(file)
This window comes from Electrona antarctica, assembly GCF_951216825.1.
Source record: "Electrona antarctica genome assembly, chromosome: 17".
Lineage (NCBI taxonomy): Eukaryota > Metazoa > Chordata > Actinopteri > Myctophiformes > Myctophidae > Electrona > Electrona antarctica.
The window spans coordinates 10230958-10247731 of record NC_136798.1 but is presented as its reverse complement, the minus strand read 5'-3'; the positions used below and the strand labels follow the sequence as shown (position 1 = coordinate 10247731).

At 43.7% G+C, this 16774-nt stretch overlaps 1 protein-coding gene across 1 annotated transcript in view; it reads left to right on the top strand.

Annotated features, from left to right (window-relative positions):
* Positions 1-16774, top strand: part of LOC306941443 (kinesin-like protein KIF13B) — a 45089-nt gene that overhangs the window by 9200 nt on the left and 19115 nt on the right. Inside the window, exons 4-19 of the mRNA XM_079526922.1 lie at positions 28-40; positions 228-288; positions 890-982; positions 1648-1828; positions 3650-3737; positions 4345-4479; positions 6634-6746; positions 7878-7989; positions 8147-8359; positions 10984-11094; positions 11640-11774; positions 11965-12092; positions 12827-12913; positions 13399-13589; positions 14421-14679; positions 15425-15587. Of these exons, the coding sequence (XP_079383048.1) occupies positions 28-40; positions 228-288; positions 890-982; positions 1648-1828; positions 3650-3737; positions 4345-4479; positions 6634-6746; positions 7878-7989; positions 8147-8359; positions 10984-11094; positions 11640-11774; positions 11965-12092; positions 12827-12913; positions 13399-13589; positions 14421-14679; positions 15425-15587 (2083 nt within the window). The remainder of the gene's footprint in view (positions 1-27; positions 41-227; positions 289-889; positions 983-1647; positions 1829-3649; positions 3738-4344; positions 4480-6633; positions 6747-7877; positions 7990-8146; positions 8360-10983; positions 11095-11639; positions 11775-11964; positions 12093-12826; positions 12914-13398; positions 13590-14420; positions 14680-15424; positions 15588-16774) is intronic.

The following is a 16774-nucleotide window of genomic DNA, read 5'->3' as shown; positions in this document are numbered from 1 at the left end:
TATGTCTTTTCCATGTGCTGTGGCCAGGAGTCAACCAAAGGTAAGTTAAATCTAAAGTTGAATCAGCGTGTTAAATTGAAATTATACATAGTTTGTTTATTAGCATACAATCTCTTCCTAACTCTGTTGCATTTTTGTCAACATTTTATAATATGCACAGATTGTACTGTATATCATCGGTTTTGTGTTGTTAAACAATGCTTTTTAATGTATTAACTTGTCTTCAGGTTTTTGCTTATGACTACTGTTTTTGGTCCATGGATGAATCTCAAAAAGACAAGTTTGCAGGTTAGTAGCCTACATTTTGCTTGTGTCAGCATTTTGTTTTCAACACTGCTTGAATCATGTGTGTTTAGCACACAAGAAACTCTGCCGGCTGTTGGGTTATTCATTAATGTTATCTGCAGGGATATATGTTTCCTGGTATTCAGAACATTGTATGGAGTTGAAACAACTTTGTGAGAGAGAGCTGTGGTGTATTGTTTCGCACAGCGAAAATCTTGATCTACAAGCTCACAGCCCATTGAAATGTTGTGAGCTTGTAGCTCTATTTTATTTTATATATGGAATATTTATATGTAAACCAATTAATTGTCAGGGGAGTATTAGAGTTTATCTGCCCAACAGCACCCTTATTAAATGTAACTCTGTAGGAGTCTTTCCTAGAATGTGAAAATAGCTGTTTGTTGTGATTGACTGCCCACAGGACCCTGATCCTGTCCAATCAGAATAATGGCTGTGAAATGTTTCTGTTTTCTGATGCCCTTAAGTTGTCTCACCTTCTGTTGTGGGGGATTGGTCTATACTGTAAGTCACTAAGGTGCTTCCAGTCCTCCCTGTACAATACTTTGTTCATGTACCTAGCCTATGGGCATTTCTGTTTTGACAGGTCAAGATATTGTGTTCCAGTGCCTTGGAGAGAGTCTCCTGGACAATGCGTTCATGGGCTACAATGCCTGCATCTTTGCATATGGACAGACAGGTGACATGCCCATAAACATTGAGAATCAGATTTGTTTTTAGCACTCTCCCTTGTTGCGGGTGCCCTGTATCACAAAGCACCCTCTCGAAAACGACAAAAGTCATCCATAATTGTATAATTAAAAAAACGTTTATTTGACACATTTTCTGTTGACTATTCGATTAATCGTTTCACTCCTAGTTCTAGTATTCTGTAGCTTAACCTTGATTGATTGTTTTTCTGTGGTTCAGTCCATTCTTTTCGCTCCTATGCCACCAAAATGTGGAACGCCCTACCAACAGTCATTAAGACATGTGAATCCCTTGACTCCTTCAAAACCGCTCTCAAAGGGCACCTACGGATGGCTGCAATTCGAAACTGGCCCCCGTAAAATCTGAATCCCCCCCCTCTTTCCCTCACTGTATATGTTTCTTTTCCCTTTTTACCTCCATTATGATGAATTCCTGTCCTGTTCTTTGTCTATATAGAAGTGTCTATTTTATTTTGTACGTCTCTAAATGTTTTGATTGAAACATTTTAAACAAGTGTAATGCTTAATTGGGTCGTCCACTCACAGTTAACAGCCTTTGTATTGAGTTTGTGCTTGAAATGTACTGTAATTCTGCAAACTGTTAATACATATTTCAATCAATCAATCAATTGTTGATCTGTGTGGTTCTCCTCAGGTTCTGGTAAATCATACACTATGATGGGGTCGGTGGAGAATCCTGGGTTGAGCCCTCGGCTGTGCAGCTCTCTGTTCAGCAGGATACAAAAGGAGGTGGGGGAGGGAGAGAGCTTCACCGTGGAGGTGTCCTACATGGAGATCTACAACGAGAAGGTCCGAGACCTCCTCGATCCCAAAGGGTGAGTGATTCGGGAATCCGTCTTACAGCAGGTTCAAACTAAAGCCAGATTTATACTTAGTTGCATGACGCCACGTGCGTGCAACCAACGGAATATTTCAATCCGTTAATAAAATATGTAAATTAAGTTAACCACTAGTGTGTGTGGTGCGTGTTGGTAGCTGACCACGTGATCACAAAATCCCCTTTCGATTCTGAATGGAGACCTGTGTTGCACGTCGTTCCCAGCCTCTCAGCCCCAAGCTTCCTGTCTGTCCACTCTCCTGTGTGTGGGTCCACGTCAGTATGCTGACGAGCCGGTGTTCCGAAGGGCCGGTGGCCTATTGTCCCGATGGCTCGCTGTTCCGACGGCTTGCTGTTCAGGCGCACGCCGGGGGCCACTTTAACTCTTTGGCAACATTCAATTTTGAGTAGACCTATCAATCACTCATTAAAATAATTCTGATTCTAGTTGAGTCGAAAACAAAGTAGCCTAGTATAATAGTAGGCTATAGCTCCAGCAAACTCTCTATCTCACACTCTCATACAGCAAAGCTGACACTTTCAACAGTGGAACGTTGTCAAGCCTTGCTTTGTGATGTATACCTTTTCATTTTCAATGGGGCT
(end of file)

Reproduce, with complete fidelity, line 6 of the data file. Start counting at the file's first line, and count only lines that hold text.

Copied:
Annotated features, from left to right (window-relative positions):